October 21, 1975: Cincinnati Reds vs. Red Sox in Game Six of the World Series
Yes, the Reds won the series the next night, but nearly everyone in New England old enough has a story about where they were for the finish of Game Six. Carlton Fisk blasted his famous homer off the left field foul pole in the 12th to win the game. Fisk’s big hit is one of the most celebrated in baseball history, with some experts calling this game the greatest in baseball history, but another hero often goes overlooked. In the 8th inning, trailing by three runs, the Red Sox got two runners on with two outs. Rawley Eastwicks, Cincinnati’s nastiest reliever, was brought in to stem the tide. He had pinch-hitter Bernie Carbo down to his final strike but Carbo fouled off a tough pitch, looking very overmatched. On the next pitch from Eastwick, Carbo belted a homer to center field to tie the game. Five Hall of Famers played in the game, and Sparky Anderson, the Reds skipper, was also a future Hall of Famer. Pete Rose also played in the game, which was the most watched baseball game in history for several years after.
October 16, 1912: New York Giants vs. Red Sox in Game Eight of the World Series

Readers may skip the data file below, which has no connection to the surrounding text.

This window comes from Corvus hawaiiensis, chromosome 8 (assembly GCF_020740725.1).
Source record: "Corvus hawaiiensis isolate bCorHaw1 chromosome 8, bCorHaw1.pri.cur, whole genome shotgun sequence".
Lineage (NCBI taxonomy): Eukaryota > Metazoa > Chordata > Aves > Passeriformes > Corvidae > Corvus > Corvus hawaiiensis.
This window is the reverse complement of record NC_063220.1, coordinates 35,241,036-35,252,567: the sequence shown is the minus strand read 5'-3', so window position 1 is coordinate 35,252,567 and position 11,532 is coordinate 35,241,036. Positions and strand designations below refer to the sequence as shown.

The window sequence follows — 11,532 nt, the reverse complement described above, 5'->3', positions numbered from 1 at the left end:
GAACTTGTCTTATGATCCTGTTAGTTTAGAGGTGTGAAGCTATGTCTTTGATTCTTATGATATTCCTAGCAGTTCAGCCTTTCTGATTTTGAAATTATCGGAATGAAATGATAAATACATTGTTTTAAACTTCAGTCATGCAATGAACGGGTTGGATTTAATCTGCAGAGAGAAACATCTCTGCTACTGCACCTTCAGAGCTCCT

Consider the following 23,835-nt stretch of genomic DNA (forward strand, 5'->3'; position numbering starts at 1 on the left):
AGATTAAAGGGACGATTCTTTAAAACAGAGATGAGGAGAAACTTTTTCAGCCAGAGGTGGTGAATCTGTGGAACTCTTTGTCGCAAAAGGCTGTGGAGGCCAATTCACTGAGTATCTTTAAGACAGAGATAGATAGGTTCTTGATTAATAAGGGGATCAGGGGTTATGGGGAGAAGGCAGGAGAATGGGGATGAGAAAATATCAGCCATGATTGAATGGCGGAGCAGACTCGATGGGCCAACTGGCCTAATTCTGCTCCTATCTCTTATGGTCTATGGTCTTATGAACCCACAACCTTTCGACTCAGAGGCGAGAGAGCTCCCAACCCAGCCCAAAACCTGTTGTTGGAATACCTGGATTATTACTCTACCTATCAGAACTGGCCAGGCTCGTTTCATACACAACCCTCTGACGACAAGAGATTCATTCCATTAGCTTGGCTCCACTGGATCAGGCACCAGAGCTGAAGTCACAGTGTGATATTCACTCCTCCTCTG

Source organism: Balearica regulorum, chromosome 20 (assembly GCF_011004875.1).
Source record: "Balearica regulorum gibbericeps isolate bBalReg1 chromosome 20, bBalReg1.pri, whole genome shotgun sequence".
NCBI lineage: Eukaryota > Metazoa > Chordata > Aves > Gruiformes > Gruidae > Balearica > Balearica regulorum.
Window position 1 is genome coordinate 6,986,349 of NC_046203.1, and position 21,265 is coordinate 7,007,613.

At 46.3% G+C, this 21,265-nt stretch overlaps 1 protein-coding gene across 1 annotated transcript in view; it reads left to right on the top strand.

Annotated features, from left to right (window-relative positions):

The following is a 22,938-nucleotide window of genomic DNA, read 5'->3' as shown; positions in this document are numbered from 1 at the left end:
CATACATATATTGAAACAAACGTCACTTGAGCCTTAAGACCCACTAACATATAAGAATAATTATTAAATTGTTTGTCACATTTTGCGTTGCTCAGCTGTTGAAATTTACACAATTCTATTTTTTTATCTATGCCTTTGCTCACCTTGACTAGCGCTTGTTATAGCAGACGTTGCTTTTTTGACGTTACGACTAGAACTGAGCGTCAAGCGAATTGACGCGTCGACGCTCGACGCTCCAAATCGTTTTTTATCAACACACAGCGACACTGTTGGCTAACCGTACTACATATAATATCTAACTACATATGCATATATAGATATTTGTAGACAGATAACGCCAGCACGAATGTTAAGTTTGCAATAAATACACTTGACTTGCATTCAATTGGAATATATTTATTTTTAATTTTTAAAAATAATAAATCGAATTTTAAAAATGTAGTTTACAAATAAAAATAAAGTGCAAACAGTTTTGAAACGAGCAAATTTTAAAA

You want drama? There was a little bit of everything going on around this game. Because of an earlier game that finished tied due to darkness, Game Eight was the deciding game, each team having win three times. The game started late because the Royal Rooters, Boston’s most boisterous fan club, demonstrated in protest of the fact that the team had “double-sold” the group’s customary tickets in left field, forcing them to stand deep behind the overflow crowd. As a result, Fenway, which had opened just six months earlier, was half full, the Rooters having convinced many Bostonians to stay away. After the Rooters were cast aside, the Giants and Sox squared off to decide who would be baseball’s champion. The two teams had fought through seven close games, three of them decided by one run and another by two runs. New York ace Christy Mathewson toed the rubber for the Giants, while Hugh Bedient was on the mound for the home team. Bedient had beaten Matty in Game Five, and in this game he was stellar once again. After seven innings the game was tied 1-1 and Bedient was replaced by Smoky Joe Wood, the Red Sox ace who had pitched the day before. Wood battled Mathewson into the 10th when the Giants struck for a run. Mathewson came out for the bottom of the 10th needing three outs to secure the championship. But center fielder Fred Snodgrass made the most famous error ever committed at Fenway as he dropped an easy fly ball, allowing Clyde Engle to reach second. After a deep flyout moved Engle to third and a walk, Boston star Tris Speaker popped a fly between first and home in foul territory. Matty called for his catcher Chief Meyers to make the catch, but Meyers couldn’t reach the ball and it dropped harmlessly to the ground. Speaker reportedly shouted, “You called for the wrong player to make the catch, and now it’s going to cost you the game!” The Grey Eagle delivered on his boast, lining a single to right field to tie the game. The winning run moved to third on Speaker’s hit, and after Mathewson walked Duffy Lewis to load the bases and set up a force at any base, he faced Boston third baseman Larry Gardner. Gardner skied a fly to right field that was deep enough to score the runner from third. The Sox had rallied for two runs to win the World Series in their first season at Fenway Park. The 1912 World Series was the first to be decided in the last inning of the final game. It was also the first Series where a team within one inning of losing came back to win. The victory sparked the Red Sox to the most successful period of success in team history – they appeared in four World Series from 1912 to 1918, winning each time. In the first seven seasons of Fenway, the Red Sox had the best record in the American League and had some of the biggest stars in the game, including Speaker, Gardner, Wood, and later, a kid pitcher named Babe Ruth.